President-elect Bush was urged Thursday to support development of new types of nuclear power plants as a way of slowing global warming caused by the "greenhouse effect."
Research on new types of nuclear reactors could lead to energy sources that produce no carbon dioxide, a principal cause of the atmospheric warming, said a panel convened by the National Academy of Sciences and two sister organizations.The academy, the National Academy of Engineering and the National Institute of Medicine made a series of recommendations to the president-elect on the environment, AIDS, space and science policy.
In a cover letter to Bush, the presidents of the three bodies said, "global environmental change must be made more prominent in the scientific, political and foreign policy agendas of the United States."
The letter concentrated on five other points:
-Since global warming and acid rain are both produced by use of fossil fuels, "efforts to enhance both energy efficiency and conservation should be strengthened." It added that ways to increase "use of the `cleanest' fossil fuels, such as natural gas, should be considered, but in the context of their finite availability."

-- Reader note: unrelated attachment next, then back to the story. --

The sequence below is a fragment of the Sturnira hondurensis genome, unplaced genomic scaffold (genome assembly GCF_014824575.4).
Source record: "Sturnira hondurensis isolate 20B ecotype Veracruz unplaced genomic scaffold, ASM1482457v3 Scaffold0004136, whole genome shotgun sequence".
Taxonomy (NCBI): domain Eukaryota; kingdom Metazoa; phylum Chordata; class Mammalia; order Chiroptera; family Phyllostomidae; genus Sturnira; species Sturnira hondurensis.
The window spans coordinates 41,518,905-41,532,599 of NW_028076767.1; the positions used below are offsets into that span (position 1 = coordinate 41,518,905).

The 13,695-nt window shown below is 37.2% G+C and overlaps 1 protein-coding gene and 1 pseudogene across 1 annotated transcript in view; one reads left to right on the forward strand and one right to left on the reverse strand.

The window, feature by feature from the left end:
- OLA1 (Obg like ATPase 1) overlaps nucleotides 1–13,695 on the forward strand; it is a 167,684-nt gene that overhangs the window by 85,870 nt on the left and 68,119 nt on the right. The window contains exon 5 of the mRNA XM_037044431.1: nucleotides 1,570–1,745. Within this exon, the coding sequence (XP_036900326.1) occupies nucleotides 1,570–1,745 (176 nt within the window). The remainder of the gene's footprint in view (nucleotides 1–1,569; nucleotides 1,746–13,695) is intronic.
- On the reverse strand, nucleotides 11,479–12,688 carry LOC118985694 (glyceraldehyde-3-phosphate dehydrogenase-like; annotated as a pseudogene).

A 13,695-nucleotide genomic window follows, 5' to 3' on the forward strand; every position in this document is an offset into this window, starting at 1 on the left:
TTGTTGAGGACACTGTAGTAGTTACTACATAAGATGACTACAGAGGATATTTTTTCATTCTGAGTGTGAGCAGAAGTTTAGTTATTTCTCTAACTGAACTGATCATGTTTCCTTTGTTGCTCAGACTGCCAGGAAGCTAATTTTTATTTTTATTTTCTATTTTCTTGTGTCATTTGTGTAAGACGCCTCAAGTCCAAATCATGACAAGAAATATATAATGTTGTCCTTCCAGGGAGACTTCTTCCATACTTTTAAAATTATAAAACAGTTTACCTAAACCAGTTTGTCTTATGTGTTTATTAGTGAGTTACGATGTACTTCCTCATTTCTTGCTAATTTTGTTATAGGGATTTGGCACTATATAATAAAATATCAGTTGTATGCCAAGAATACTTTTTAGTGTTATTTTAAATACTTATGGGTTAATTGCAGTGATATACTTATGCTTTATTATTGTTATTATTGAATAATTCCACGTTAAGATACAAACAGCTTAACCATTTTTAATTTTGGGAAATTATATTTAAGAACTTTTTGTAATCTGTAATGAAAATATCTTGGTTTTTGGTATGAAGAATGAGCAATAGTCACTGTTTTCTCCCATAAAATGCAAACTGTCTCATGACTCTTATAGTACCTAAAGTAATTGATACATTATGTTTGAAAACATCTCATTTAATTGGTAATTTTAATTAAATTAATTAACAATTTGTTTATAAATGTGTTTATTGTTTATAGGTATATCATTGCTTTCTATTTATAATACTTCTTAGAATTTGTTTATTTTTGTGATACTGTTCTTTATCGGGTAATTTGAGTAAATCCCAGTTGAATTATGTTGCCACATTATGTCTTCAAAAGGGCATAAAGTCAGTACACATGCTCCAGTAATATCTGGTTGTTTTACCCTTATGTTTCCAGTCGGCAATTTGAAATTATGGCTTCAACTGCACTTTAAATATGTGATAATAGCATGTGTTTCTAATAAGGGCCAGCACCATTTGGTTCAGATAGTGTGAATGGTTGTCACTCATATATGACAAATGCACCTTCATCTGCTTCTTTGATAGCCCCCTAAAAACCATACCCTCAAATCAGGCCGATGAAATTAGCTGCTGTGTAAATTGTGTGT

-Immediate assessment of possible responses to rising sea levels, drought and the northward migration of agricultural zones.
-Nations that have signed a treaty to reduce emissions that destroy the ozone layer should be encouraged to accelerate those reductions and aim at a "total phaseout." These chemicals account for about a fifth of the expected global warming. The Environmental Protection Agency already has called for such a phaseout.
-Strategies are needed to prevent the destruction of tropical forests. The loss of forests around the world probably adds a fifth of the carbon dioxide produced by fossil fuels, the group said. An area the size of Missouri is lost each year, according to some estimates, and if nothing is done there could be no tropical forests left early in the next century, the panel said.